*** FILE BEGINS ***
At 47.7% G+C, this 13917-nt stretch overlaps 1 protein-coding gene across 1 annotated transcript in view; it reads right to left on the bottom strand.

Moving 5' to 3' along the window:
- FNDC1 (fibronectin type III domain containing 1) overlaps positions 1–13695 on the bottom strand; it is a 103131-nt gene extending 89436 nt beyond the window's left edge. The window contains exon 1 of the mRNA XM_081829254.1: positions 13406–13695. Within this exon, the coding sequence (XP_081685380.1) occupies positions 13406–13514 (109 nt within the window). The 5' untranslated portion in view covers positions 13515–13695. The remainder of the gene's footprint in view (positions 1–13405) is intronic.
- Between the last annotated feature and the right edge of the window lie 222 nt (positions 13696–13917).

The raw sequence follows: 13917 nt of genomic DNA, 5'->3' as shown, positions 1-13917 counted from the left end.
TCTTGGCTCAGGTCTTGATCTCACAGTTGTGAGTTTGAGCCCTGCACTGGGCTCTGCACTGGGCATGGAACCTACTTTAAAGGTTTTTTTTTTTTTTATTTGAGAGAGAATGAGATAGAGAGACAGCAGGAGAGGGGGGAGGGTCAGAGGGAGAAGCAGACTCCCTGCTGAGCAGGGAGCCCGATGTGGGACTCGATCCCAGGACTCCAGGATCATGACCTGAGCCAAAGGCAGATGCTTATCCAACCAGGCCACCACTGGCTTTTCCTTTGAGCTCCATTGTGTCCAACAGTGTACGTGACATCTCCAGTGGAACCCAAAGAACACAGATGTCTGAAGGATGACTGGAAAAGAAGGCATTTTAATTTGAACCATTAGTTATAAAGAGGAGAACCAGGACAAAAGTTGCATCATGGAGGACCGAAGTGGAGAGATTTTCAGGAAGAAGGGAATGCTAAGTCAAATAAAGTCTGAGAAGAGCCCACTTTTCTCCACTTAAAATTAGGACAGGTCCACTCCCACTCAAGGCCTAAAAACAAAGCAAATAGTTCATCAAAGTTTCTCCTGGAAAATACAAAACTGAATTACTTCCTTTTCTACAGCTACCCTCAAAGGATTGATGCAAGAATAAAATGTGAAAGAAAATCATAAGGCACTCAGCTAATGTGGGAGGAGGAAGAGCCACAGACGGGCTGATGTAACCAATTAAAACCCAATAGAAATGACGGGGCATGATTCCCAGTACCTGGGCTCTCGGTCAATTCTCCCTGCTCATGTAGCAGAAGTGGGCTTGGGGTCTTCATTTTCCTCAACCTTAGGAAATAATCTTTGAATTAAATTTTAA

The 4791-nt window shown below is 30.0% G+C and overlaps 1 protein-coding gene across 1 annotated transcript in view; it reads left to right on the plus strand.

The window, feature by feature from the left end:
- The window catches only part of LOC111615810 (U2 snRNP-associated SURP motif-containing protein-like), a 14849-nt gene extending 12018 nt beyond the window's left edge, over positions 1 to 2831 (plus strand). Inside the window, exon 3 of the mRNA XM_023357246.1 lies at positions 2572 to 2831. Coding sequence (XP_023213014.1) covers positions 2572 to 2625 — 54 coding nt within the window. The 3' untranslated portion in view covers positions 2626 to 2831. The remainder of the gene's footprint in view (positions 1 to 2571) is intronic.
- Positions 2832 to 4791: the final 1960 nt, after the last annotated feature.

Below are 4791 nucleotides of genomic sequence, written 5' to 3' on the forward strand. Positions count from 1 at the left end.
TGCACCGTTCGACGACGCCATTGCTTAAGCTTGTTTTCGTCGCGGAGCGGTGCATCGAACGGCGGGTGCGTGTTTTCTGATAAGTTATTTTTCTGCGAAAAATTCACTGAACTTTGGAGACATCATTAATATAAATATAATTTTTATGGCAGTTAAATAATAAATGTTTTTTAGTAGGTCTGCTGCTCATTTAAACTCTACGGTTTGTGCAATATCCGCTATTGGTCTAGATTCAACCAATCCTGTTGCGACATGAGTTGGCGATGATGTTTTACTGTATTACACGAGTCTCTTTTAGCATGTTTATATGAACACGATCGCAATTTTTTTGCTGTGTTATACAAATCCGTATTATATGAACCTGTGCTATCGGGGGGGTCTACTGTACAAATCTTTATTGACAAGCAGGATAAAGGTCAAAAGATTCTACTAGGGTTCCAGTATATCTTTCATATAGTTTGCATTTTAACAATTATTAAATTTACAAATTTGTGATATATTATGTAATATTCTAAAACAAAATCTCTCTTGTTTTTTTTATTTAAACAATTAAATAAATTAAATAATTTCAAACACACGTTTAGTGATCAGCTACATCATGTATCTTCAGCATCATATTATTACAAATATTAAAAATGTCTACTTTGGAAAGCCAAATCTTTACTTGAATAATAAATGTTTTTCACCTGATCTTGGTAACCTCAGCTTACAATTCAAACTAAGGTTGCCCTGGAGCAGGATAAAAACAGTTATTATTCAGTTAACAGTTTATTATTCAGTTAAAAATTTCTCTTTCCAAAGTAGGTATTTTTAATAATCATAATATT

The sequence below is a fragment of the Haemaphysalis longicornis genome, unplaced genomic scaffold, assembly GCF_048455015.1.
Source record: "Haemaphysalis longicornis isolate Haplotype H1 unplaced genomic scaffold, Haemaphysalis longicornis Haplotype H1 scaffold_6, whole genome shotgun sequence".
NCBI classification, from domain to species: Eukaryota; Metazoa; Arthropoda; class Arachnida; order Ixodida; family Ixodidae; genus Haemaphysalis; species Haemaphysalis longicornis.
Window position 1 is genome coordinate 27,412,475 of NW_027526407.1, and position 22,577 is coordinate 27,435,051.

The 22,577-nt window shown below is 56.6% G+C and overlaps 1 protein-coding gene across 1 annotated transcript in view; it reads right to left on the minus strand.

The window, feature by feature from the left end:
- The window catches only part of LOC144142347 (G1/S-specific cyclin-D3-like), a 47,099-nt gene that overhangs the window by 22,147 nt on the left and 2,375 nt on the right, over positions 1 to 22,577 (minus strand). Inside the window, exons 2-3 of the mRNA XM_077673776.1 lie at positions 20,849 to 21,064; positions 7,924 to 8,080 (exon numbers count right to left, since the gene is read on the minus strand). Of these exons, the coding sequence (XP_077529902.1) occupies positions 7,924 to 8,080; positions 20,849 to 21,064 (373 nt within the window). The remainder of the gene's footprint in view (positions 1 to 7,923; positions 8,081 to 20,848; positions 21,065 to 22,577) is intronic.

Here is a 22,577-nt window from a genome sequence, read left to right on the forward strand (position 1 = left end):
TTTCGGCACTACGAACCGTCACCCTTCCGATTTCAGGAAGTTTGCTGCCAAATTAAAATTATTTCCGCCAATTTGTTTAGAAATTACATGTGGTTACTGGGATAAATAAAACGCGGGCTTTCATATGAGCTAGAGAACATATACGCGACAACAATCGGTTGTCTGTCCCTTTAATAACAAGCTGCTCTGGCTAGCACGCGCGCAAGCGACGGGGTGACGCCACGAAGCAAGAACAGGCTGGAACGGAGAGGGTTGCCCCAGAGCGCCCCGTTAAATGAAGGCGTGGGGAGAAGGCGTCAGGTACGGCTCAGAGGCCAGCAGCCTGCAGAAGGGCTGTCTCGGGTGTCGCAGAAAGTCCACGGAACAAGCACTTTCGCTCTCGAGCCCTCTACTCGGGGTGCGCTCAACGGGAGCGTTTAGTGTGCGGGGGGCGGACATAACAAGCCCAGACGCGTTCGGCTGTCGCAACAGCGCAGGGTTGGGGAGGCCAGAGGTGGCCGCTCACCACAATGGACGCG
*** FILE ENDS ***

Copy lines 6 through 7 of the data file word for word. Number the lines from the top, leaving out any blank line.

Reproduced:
TCTTGGCTCAGGTCTTGATCTCACAGTTGTGAGTTTGAGCCCTGCACTGGGCTCTGCACTGGGCATGGAACCTACTTTAAAGGTTTTTTTTTTTTTTATTTGAGAGAGAATGAGATAGAGAGACAGCAGGAGAGGGGGGAGGGTCAGAGGGAGAAGCAGACTCCCTGCTGAGCAGGGAGCCCGATGTGGGACTCGATCCCAGGACTCCAGGATCATGACCTGAGCCAAAGGCAGATGCTTATCCAACCAGGCCACCACTGGCTTTTCCTTTGAGCTCCATTGTGTCCAACAGTGTACGTGACATCTCCAGTGGAACCCAAAGAACACAGATGTCTGAAGGATGACTGGAAAAGAAGGCATTTTAATTTGAACCATTAGTTATAAAGAGGAGAACCAGGACAAAAGTTGCATCATGGAGGACCGAAGTGGAGAGATTTTCAGGAAGAAGGGAATGCTAAGTCAAATAAAGTCTGAGAAGAGCCCACTTTTCTCCACTTAAAATTAGGACAGGTCCACTCCCACTCAAGGCCTAAAAACAAAGCAAATAGTTCATCAAAGTTTCTCCTGGAAAATACAAAACTGAATTACTTCCTTTTCTACAGCTACCCTCAAAGGATTGATGCAAGAATAAAATGTGAAAGAAAATCATAAGGCACTCAGCTAATGTGGGAGGAGGAAGAGCCACAGACGGGCTGATGTAACCAATTAAAACCCAATAGAAATGACGGGGCATGATTCCCAGTACCTGGGCTCTCGGTCAATTCTCCCTGCTCATGTAGCAGAAGTGGGCTTGGGGTCTTCATTTTCCTCAACCTTAGGAAATAATCTTTGAATTAAATTTTAA

The 4791-nt window shown below is 30.0% G+C and overlaps 1 protein-coding gene across 1 annotated transcript in view; it reads left to right on the plus strand.